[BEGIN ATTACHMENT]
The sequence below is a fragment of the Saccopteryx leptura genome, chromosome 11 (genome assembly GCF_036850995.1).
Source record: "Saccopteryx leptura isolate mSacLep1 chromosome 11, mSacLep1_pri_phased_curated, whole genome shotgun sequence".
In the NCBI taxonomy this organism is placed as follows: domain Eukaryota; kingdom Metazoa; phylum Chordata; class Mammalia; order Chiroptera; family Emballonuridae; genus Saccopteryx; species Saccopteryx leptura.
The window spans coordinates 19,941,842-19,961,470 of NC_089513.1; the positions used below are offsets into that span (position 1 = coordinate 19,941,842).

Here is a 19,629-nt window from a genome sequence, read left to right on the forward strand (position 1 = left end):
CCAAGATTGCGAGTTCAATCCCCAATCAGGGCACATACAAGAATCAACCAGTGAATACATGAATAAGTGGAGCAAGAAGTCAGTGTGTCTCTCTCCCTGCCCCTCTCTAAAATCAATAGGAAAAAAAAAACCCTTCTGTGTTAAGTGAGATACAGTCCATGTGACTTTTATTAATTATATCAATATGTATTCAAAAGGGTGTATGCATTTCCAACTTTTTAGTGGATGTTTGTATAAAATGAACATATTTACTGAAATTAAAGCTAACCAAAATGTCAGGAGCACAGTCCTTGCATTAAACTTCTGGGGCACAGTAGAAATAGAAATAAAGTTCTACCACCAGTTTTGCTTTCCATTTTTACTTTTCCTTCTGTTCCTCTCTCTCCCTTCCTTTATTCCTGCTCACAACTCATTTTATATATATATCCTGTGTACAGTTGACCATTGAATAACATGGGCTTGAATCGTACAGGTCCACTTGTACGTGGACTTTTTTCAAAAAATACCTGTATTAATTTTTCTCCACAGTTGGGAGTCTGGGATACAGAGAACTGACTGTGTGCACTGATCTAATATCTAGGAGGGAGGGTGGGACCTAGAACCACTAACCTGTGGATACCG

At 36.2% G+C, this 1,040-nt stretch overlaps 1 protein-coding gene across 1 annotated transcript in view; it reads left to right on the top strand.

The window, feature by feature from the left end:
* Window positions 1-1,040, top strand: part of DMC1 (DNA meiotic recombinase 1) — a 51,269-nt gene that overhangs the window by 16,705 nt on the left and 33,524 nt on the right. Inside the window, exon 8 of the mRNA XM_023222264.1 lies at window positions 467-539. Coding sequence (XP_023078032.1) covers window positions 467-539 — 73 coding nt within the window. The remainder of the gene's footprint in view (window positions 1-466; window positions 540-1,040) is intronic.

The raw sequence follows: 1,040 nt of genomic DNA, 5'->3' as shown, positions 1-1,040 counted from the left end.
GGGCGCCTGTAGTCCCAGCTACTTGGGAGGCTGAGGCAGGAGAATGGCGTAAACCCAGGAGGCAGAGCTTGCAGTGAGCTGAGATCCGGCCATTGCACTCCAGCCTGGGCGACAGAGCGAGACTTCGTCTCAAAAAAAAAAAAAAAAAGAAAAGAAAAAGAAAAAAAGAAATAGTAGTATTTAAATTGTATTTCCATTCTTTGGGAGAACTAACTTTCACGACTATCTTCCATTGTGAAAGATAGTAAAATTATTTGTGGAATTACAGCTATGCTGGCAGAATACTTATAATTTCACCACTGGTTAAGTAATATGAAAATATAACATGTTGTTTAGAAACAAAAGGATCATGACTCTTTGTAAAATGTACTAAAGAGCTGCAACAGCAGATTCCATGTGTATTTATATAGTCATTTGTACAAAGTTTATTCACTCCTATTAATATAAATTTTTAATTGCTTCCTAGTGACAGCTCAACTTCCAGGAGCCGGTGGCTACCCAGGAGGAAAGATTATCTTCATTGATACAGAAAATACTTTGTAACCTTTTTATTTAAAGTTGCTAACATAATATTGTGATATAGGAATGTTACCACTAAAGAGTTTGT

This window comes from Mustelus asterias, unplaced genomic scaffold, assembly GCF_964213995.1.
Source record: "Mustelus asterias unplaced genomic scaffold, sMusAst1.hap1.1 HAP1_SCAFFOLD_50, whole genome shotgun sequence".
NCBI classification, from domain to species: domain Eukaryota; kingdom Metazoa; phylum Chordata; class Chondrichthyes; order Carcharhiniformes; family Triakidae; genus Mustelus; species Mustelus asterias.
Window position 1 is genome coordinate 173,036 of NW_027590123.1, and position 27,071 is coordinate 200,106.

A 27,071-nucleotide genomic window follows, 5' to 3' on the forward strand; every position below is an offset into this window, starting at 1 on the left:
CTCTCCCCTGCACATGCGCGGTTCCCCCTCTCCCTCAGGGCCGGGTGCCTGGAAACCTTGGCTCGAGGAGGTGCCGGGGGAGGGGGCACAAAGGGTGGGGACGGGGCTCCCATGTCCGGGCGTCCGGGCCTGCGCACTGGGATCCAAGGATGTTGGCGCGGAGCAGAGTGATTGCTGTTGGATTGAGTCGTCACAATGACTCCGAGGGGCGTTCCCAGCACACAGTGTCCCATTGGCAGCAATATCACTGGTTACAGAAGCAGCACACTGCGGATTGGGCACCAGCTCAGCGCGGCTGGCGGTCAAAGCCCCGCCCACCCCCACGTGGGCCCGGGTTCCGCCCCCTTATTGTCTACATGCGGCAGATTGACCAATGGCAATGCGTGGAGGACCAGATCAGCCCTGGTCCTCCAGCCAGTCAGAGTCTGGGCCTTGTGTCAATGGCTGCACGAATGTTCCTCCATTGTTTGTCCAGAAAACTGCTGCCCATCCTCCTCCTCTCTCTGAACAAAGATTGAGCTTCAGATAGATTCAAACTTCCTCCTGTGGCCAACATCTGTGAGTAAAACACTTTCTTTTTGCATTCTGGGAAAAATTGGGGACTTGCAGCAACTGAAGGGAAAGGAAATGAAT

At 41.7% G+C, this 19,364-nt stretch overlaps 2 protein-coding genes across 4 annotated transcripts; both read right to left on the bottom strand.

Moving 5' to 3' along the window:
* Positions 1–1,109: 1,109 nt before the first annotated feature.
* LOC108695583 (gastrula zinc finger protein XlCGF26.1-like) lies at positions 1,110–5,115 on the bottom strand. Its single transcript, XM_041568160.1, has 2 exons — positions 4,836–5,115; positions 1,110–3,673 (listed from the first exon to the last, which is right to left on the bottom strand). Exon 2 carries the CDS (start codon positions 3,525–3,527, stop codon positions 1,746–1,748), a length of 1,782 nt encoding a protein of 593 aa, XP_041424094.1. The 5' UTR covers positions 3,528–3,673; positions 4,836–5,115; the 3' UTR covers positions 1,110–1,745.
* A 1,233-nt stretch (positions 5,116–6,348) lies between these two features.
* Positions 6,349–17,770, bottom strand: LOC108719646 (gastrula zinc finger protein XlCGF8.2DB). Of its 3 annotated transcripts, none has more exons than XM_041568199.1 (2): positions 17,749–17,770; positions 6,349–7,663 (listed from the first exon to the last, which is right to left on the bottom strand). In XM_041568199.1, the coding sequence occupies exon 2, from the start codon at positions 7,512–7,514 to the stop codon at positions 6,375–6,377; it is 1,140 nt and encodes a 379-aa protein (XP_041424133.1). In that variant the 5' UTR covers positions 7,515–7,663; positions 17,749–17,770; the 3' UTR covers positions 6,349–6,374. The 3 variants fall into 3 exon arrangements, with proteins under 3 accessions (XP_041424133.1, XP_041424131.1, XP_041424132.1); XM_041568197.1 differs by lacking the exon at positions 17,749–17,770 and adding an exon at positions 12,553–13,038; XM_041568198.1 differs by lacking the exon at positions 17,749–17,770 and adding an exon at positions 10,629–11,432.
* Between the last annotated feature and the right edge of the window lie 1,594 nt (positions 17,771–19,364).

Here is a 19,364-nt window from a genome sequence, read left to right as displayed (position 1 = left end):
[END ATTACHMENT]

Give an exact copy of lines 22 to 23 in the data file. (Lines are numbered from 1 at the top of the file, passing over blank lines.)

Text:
* A 1,233-nt stretch (positions 5,116–6,348) lies between these two features.
* Positions 6,349–17,770, bottom strand: LOC108719646 (gastrula zinc finger protein XlCGF8.2DB). Of its 3 annotated transcripts, none has more exons than XM_041568199.1 (2): positions 17,749–17,770; positions 6,349–7,663 (listed from the first exon to the last, which is right to left on the bottom strand). In XM_041568199.1, the coding sequence occupies exon 2, from the start codon at positions 7,512–7,514 to the stop codon at positions 6,375–6,377; it is 1,140 nt and encodes a 379-aa protein (XP_041424133.1). In that variant the 5' UTR covers positions 7,515–7,663; positions 17,749–17,770; the 3' UTR covers positions 6,349–6,374. The 3 variants fall into 3 exon arrangements, with proteins under 3 accessions (XP_041424133.1, XP_041424131.1, XP_041424132.1); XM_041568197.1 differs by lacking the exon at positions 17,749–17,770 and adding an exon at positions 12,553–13,038; XM_041568198.1 differs by lacking the exon at positions 17,749–17,770 and adding an exon at positions 10,629–11,432.